Subject: RE: HOW TOs?
From: Steve Shepard <STEVES -at- YARDI -dot- com>
To: "TECHWR-L" <techwr-l -at- lists -dot- raycomm -dot- com>
Date: Thu, 28 Feb 2002 10:00:39 -0800

We develop an accounting system as well. Before I got to the dept, the docs
were originally reference based and organized by the menu and interface
structure. They later tried a more task based approach, but it was more like
just throwing some task information into the reference material. When I came
to the dept we began a more task based approach. Now we have a task based
approach, with overviews at the beginning of each group of related tasks and
our online help as the addition of complete field/button reference material
for every screen.

I say all that to point out that we started where you are. The owner of the
company is a programmer and the docs where reference based partly because of
that. But, over time it became clear from customer feed back that that
wasn't working well and bit by bit we moved to a task based system. But, it
took some trial and error to get there and not without some objections by
some in the company. But, clients are much happier with the docs.

My personal opinion is that a reference based system organized around the
interface is only useful for someone that ALREADY knows the program. It's
very difficult for a novice to find the info he/she needs concerning a
particular task.

But, I think some foundational issues should be examined first. Otherwise
it's just a pissing match about who is right and who is wrong. Rather than
argue the particular merits of each approach, it may help to define the
purpose of the docs. It may be that your manager and you have a different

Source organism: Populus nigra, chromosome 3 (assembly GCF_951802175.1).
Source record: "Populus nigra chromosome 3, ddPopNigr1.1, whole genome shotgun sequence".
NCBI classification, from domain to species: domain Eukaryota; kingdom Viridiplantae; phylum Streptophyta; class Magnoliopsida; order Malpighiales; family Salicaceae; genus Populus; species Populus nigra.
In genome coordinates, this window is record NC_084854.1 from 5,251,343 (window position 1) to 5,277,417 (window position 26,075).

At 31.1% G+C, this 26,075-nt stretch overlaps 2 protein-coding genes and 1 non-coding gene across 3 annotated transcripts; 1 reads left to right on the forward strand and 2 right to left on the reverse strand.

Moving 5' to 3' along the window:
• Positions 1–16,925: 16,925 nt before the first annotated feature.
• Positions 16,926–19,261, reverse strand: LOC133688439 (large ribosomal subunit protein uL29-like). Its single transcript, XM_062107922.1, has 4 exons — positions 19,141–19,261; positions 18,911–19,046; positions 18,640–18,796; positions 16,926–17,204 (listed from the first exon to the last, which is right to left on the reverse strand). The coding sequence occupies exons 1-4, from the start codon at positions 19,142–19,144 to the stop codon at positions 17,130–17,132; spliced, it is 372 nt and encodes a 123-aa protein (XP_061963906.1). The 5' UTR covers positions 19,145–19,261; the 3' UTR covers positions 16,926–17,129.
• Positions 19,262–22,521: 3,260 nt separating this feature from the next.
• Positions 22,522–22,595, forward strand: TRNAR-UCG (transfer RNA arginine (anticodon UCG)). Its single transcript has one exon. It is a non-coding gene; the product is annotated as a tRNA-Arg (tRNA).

purpose in mind. His might be, "to provide information about the program."
Yours might be something like, "to help the user accomplish the relevant
tasks using our software." Beginning with those two different statements you
will come up with very different approaches to documenting the application.

By defining the purpose you either understand what he wants and why he wants
it and you go with that, or you provide yourself with the foundation to make
your case. If he agrees that the purpose is help the user accomplish the
relevant tasks using our software, then it may be easier to persuade him of
the benefits to a task based approach.

Start with the foundational issues and work up from there.

Steve Shepard
Technical Communications Manager
Yardi Systems, Inc.
819 Reddick Ave.
Santa Barbara, CA 93103
steves -at- yardi -dot- com

> -----Original Message-----
> From: Radwa Darwish

> The thing is that my boss, who is the software development
> manager, doesn't
> like the "How to...?" approach and wants me to replace it
> with a listing of
> each field, edit box or grid and a brief on its usage. I am
> not quite sure
> that this way will be effective enough and I need your help....Any
> suggestions any innovative techniques or any standardized
> documentation
> process to adhere to.

Now's a great time to buy RoboHelp! You'll get SnagIt screen capture
software and a $200 onsite training voucher FREE when you buy RoboHelp
Office or RoboHelp Enterprise. Hurry, this offer expires February 28, 2002.

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